By Michael Lewis

FrontRowSoccer.com Editor

The U.S. Under-23 national team failed to reach the Olympics soccer tournament.

And the sun also rises.

The 2-1 loss to Honduras stings, perhaps even more because it was the third consecutive Olympics tournament that the Americans could not reach.

The last time the USA reached the Olympics was 13 years ago in 2008, when Freddy Adu was 18-years-old and one of the key members of the squad. Since then, the Under-23 team has tasted nothing but failure trying to qualify, missing out in 2012 and 2016.

I must address apologists on social media that say that it isn’t horrible the U.S. did not qualify.

It is.

It is a missed opportunity, an opportunity to play against the best in the world at your age group in an international tournament in front of sizable crowds (hopefully), playing under even more pressure. Every international match prepares players for the next level, whether it is with his or her club or national team.

If you think otherwise, you don’t understand soccer history.

In 2000, the American men actually superseded the USWNT at the Sydney Summer Games.

As defending Olympic gold medalists (1996), the U.S. women were expected to win it all. They experienced a bumpy tournament before losing to then archrival Norway in extratime in the gold medal match, one of the greatest women’s international games ever played.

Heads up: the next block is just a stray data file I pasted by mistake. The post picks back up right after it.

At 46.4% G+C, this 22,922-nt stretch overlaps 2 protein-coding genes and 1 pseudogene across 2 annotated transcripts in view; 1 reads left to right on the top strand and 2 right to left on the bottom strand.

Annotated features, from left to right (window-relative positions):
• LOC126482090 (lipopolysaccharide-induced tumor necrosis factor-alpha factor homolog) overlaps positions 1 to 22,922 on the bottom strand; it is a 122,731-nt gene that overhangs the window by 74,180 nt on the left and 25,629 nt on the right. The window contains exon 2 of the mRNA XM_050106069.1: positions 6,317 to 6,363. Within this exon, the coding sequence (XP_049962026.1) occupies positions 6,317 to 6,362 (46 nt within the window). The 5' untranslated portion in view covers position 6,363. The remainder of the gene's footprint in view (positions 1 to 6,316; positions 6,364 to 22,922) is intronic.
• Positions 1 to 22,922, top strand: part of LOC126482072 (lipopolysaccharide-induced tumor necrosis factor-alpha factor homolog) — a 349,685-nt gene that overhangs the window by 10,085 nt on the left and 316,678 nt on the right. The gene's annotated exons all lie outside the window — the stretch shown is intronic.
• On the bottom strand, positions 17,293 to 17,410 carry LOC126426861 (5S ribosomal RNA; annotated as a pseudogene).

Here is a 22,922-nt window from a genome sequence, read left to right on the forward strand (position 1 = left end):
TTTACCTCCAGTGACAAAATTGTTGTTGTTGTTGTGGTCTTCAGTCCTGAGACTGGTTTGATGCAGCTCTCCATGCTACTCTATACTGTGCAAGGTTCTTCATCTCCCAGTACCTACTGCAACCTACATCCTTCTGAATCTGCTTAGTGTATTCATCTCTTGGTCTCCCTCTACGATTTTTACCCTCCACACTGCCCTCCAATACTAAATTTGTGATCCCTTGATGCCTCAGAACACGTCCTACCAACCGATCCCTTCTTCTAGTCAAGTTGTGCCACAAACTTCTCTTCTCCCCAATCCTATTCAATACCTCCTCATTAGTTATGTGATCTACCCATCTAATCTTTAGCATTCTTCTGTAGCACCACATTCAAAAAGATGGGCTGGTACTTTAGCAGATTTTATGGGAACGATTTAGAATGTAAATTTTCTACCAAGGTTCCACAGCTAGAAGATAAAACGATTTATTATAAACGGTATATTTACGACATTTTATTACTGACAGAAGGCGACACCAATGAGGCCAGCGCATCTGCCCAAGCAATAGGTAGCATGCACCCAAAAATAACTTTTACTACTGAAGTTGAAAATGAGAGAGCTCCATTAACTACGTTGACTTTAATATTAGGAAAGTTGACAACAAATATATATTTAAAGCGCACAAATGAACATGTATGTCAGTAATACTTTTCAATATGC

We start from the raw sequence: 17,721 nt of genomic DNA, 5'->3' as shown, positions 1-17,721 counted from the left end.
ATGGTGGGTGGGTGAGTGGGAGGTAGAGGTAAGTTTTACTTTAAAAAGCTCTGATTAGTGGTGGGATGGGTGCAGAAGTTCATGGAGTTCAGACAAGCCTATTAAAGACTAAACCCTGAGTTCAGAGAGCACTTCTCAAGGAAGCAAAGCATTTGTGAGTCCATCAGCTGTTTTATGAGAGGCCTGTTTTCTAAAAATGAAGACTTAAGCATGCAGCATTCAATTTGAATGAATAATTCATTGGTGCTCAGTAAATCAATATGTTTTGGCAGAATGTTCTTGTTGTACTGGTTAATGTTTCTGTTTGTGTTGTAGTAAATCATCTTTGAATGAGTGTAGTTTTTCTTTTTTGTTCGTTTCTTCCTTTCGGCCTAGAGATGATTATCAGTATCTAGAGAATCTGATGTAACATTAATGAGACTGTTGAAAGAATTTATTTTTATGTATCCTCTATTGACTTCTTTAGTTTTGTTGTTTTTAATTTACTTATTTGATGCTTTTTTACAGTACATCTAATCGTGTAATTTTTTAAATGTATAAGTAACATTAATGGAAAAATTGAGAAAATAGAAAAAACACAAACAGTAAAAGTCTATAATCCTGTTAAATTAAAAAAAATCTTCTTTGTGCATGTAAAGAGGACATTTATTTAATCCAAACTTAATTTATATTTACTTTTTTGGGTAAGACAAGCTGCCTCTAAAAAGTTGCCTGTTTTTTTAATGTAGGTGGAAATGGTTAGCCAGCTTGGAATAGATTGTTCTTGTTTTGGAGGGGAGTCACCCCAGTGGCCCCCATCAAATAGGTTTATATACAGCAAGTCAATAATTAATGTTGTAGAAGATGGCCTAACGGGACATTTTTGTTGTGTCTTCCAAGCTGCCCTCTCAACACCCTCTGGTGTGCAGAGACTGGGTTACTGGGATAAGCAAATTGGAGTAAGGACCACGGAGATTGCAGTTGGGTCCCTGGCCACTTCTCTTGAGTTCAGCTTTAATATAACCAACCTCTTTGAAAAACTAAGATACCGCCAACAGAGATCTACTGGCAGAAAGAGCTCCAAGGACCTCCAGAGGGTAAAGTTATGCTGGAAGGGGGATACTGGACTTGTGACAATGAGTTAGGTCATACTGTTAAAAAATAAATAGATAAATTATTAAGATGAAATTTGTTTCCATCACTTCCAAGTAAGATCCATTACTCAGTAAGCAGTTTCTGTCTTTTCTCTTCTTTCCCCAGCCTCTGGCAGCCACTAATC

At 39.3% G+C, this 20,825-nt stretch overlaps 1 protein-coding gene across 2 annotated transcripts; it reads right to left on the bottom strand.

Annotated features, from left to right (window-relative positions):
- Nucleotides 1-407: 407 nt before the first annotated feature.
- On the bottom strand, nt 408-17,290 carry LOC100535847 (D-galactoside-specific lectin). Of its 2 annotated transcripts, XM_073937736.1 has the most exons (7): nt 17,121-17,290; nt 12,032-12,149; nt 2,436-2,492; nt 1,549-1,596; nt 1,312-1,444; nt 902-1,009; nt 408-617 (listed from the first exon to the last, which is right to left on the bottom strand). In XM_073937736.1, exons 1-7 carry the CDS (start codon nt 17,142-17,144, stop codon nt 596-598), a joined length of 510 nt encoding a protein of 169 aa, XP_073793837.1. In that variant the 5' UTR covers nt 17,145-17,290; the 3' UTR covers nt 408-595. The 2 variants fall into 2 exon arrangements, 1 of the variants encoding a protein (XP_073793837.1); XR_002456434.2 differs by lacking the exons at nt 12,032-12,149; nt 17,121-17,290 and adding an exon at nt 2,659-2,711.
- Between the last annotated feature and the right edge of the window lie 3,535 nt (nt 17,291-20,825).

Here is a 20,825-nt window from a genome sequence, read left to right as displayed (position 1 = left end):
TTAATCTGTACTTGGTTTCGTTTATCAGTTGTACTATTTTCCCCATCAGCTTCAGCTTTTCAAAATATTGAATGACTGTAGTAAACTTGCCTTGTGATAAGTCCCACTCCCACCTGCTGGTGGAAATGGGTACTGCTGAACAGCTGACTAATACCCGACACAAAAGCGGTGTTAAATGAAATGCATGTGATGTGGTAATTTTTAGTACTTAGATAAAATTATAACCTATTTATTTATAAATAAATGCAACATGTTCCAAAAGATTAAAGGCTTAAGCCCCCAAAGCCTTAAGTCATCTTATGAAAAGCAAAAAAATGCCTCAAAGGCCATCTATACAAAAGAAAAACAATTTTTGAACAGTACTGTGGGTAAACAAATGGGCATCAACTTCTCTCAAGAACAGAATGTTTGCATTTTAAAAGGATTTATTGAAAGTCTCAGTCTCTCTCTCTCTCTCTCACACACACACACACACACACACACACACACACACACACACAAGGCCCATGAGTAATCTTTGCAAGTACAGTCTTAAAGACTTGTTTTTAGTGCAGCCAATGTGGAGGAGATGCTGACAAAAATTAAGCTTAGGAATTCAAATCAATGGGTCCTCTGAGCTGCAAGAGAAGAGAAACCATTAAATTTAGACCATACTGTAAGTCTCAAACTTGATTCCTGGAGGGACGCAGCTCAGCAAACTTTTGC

Given the U.S. men’s sorry history at previous Summer Games, not much was expected of that side.

Surprise!

Coached by Clive Charles, the Americans went on a roll. They won their group with an undefeated 1-0-2 record. They surprised Japan in an epic quarterfinal win, prevailing in a shootout, to reach the medal round for the first time.

The USA was brought down to earth with loses to Spain in the semifinals and Chile in the bronze-medal match. But who would have believed or bet any money prior to the opening kickoff in September 2000 that the Americans had any chance to accomplish that?

Many of those U-23 players on the U.S. team went on to prosperous careers in professional soccer for club and even country.

Maybe you have heard of some of them:

Landon Donovan

Josh Wolff

Chris Albright

Danny Califf

Ben Olsen

John O’Brien

Peter Vagenas

Sasha Victorine

The 2008 team, which came within a whisker of reaching the quarterfinals in Beijing, had some names you might be familiar with:

Jozy Altidore

Michael Bradley

Dax McCarty

Maurice Edu

Benny Feilhaber

Stuart Holden

Danny Szetela

Charlie Davies

Robbie Rogers

Sacha Kljestan

Now, I’m not saying the Olympics catapulted these players and their teammates into instead fame and stardom, but every game, every international match, every tournament played under pressure helps build a player.

Failing to reach Tokyo was another opportunity lost for the U.S.